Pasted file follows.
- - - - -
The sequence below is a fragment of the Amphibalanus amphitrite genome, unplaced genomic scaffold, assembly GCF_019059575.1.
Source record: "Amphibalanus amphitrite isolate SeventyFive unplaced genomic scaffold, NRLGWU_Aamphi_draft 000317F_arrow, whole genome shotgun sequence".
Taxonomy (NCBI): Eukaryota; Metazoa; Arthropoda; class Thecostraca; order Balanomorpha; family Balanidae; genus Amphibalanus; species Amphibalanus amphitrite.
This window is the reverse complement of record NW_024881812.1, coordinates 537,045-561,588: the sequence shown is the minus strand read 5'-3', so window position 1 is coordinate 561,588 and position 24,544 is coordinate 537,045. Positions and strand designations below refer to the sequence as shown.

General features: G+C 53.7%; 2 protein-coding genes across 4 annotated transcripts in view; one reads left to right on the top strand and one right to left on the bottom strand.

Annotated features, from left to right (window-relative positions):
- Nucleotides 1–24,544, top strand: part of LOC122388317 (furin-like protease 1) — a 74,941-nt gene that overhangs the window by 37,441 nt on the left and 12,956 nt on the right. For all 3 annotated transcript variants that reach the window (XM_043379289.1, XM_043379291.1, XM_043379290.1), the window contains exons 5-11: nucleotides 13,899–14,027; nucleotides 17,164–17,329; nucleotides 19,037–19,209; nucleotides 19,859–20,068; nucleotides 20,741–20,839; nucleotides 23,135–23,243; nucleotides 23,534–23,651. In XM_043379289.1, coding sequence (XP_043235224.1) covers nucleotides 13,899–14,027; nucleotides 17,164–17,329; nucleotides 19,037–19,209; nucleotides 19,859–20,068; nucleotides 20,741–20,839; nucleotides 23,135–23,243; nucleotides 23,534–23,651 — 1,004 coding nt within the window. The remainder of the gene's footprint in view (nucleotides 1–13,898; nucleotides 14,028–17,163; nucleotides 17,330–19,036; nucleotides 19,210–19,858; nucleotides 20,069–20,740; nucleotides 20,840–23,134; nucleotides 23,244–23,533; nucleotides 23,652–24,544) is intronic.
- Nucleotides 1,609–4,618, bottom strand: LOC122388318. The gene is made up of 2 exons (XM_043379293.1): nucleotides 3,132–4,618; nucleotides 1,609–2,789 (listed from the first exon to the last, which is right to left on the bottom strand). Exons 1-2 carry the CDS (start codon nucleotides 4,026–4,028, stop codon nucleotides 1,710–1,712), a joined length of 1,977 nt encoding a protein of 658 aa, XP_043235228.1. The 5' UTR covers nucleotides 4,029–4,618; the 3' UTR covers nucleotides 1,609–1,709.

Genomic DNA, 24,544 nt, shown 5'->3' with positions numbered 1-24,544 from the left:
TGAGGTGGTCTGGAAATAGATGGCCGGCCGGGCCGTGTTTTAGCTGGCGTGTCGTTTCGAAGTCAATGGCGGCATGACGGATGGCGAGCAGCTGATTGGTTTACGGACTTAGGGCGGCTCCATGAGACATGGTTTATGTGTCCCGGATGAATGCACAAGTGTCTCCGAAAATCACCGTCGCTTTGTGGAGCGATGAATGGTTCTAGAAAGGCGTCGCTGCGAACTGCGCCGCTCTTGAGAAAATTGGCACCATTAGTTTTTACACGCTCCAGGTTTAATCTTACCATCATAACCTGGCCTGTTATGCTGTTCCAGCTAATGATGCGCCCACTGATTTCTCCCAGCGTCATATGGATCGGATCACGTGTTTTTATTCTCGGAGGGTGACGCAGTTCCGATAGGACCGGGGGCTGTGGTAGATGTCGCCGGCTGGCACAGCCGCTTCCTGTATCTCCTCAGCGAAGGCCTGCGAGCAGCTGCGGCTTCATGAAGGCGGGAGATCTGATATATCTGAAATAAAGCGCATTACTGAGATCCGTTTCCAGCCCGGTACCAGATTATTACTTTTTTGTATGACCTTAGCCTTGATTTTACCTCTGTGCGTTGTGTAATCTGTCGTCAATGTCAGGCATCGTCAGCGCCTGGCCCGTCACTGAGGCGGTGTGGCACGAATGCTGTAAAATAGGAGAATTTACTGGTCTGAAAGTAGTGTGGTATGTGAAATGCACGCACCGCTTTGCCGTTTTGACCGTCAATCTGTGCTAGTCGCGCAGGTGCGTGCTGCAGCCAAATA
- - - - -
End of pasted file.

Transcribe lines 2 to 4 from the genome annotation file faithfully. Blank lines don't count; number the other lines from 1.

Source record: "Amphibalanus amphitrite isolate SeventyFive unplaced genomic scaffold, NRLGWU_Aamphi_draft 000317F_arrow, whole genome shotgun sequence".
Taxonomy (NCBI): Eukaryota; Metazoa; Arthropoda; class Thecostraca; order Balanomorpha; family Balanidae; genus Amphibalanus; species Amphibalanus amphitrite.
This window is the reverse complement of record NW_024881812.1, coordinates 537,045-561,588: the sequence shown is the minus strand read 5'-3', so window position 1 is coordinate 561,588 and position 24,544 is coordinate 537,045. Positions and strand designations below refer to the sequence as shown.